There have been previous systematic studies of simple amino acid repeat distributions in proteomes [7, 14, 23, 24] but what COPASAAR aims to do is to provide a comprehensive and simple to update resource that means that makes comparative studies much easier to carry out and which also increases the number of biological questions that can be asked.
Adding new proteomes to the database is simple using the repeat analysis scripts and this procedure will be made even easier by the new naming convention for proteome data files that will use the organism name rather than using taxonomic identifiers that can change for the same proteome between database releases.
To illustrate some of the capabilities of the database using the current web interface functionality we have made a high level comparison of occurrence of SAARs across the three super kingdoms.
The proportion of a proteome composed of SAARs and the percentage of proteomes in each kingdom with a greater number of SAARs than the mean. *The overall mean is 13.18%
SAARs (as a percentage of the whole proteome)
Proteomes (with a greater % of repeats than the overall mean*)
P. falciparum, has a very unusual repeat distribution that is different to all other proteomes, prokaryotes and archaea included. Nearly 20% of the P. falciparum proteome is made up of repeats. The distribution of asparagine repeats is particularly significant. There are 137 repeats of over 20 asparagines in length which is highly unusual as long asparagine repeats are associated with prion domains and fibril formation [28, 29]
SAARs composition by amino acid.
The prediction model shows a close correlation to the actual repeat distribution in many cases and in particular for short SAARs although there is a consistent slight under-estimation of the number of expected repeats. This would suggest that shorter repeats are mostly randomly distributed and that few of them are likely to be functionally significant. Short repeats are therefore likely to form part of the neutral drift of protein sequence evolution.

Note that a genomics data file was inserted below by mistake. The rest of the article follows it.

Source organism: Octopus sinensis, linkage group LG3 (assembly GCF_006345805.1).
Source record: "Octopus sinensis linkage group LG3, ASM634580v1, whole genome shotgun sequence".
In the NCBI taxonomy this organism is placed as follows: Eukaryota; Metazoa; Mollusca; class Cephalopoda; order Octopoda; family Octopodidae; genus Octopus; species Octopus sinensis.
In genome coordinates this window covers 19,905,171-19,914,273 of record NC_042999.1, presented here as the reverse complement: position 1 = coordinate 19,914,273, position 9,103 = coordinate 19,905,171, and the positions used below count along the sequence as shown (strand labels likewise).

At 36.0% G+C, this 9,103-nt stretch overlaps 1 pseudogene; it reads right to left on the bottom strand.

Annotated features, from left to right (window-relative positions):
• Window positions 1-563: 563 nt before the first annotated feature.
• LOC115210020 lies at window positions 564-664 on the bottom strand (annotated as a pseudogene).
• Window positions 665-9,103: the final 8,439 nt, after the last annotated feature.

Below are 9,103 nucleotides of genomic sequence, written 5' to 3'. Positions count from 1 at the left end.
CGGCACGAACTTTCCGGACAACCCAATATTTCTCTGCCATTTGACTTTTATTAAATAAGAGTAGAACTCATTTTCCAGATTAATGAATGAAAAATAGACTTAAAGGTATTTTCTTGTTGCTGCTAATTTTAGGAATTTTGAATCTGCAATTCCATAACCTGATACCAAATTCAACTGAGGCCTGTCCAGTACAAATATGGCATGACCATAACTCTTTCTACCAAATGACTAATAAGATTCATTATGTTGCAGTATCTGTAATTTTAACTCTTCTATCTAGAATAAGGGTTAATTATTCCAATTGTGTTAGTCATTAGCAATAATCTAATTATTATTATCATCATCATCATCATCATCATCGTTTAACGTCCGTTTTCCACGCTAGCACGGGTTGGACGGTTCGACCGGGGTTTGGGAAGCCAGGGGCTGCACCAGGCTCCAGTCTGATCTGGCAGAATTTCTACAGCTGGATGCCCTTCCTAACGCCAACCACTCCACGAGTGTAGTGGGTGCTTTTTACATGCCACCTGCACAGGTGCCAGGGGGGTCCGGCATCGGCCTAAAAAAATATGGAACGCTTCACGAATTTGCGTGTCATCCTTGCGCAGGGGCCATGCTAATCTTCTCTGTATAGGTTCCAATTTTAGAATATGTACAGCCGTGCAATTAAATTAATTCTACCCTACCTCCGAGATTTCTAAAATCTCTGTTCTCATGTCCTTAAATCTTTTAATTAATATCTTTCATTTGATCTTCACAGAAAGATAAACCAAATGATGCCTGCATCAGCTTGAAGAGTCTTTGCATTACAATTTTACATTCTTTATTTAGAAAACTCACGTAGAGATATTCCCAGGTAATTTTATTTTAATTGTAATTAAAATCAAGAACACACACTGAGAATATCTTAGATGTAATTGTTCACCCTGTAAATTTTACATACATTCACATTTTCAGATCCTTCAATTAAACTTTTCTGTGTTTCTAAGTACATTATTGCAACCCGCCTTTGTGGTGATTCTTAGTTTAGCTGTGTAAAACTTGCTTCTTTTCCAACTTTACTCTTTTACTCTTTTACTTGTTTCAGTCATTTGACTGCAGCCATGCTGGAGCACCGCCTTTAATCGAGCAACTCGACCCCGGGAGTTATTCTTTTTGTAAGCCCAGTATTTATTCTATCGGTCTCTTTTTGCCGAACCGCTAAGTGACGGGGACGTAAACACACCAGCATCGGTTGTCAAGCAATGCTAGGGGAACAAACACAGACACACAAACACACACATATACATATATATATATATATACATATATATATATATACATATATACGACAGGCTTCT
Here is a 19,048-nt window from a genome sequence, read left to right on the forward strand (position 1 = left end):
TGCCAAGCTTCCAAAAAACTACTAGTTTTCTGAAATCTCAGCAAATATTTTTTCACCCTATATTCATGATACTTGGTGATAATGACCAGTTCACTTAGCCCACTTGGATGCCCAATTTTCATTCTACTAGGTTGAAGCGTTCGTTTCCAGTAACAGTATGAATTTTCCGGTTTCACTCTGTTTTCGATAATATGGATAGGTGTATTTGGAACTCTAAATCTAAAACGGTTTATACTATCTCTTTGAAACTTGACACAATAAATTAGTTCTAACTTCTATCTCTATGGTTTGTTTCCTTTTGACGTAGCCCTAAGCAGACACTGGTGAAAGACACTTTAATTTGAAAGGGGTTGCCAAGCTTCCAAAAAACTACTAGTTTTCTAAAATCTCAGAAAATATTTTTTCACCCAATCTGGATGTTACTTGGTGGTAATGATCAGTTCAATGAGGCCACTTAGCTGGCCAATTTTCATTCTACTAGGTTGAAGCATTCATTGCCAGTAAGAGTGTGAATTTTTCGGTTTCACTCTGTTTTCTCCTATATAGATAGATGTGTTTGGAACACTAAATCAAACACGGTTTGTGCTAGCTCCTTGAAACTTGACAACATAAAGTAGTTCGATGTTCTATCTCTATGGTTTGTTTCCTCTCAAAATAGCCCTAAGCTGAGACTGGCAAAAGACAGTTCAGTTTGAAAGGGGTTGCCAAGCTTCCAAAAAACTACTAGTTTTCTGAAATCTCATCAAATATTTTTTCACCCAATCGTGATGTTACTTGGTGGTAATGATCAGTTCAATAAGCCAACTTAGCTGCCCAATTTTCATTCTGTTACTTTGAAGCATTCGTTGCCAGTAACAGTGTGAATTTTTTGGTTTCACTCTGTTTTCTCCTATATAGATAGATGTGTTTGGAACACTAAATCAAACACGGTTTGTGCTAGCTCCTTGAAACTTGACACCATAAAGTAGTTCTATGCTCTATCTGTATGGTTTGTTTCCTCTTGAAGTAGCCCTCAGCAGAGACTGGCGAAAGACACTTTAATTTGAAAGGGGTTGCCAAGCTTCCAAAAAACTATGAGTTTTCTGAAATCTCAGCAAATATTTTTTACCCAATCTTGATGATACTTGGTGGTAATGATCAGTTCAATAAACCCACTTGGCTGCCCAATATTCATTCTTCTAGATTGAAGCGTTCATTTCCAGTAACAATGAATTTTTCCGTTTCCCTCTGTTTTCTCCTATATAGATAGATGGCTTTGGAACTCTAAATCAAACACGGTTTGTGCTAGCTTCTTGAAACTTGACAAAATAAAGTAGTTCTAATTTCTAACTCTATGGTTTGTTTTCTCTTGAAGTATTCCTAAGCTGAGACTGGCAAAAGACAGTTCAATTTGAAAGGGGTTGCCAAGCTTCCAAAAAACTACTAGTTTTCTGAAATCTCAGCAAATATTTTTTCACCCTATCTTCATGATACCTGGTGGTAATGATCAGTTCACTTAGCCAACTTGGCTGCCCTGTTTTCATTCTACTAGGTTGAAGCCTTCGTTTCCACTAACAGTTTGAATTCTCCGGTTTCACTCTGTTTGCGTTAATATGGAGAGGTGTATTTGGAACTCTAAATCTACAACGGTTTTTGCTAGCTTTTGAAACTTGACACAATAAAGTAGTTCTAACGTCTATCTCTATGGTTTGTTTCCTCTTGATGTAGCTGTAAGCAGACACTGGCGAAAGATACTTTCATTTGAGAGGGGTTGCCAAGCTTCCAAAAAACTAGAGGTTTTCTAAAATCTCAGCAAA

COPASAAR provides an essential tool for the study of repeats in comparative proteomics. The ability to quickly analyse proteomes (and individual proteins) and to map the distribution and size of SAARs will hopefully benefit scientists from many different fields. COPASAAR will provide a useful resource for finding new protein families that can be used as species specific markers. Data on the evolution of repeats between species will also allow us to develop models of adaptive traits in proteomes. This will be particularly important in understanding the evolution of amyloid associated diseases.
Online access to COPASAAR can be found at;
All of the source code for the project and the database files are also available from this site and are available under the GPL. Software requirements have been described above and non-academics should be aware of licensing restrictions regarding the use of the commercial software Perl ChartDirector.
DPD would like to acknowledge an EPSRC studentship that funded this work. ARD would like to acknowledge Simon Lofting for his comments on the statistical analysis.
This article is published under license to BioMed Central Ltd. This is an Open Access article distributed under the terms of the Creative Commons Attribution License (http://creativecommons.org/licenses/by/2.0), which permits unrestricted use, distribution, and reproduction in any medium, provided the original work is properly cited.